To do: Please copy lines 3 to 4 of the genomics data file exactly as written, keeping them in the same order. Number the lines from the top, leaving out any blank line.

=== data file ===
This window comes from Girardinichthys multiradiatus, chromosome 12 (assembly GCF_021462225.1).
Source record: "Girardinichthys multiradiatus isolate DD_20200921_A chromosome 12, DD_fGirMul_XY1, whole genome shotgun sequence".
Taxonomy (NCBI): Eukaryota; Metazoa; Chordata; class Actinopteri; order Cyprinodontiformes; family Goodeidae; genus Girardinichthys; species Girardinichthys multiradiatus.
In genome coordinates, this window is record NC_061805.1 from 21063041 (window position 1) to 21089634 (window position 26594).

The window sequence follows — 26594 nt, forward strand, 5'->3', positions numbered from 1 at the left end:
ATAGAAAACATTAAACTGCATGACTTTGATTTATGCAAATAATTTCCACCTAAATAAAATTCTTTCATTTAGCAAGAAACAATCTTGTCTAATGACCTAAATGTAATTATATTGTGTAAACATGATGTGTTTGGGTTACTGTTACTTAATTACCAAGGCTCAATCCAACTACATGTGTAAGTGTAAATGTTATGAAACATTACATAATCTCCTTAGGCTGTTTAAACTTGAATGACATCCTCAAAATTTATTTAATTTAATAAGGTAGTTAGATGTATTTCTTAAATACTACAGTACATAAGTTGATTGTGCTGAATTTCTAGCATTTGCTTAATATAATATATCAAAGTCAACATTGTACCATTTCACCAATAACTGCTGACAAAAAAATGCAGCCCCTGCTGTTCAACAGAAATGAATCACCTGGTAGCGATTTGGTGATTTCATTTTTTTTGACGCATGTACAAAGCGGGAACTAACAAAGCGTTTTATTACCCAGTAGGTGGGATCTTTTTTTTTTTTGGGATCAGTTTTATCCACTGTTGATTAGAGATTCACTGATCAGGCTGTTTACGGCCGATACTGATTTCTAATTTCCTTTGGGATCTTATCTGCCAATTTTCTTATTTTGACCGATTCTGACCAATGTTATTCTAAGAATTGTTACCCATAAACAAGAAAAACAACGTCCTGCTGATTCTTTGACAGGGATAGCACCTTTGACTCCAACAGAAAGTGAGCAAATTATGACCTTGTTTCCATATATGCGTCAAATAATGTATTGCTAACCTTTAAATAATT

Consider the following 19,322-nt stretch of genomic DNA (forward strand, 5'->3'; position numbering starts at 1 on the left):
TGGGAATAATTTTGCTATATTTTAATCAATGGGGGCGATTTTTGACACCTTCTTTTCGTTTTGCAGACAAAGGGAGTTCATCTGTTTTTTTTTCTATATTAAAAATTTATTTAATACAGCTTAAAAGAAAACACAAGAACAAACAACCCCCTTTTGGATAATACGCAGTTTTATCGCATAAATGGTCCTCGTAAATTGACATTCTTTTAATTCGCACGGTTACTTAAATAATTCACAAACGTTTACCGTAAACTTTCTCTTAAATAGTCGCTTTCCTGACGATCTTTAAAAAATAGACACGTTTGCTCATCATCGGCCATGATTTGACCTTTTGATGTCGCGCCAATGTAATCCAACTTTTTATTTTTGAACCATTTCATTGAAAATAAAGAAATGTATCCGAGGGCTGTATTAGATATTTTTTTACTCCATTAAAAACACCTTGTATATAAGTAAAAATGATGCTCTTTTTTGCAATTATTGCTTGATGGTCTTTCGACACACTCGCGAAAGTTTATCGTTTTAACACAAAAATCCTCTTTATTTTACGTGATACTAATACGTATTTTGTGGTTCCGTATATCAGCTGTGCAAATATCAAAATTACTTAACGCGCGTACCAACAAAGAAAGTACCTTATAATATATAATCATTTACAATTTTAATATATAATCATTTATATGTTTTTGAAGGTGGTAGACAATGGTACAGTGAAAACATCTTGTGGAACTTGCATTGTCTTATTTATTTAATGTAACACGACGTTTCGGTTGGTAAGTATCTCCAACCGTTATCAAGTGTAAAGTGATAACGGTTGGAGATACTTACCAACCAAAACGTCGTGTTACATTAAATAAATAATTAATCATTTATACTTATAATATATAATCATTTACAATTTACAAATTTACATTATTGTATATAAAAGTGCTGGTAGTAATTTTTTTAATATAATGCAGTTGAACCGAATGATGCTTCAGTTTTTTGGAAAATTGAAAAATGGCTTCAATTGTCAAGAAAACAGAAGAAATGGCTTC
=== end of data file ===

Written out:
Taxonomy (NCBI): Eukaryota; Metazoa; Chordata; class Actinopteri; order Cyprinodontiformes; family Goodeidae; genus Girardinichthys; species Girardinichthys multiradiatus.
In genome coordinates, this window is record NC_061805.1 from 21063041 (window position 1) to 21089634 (window position 26594).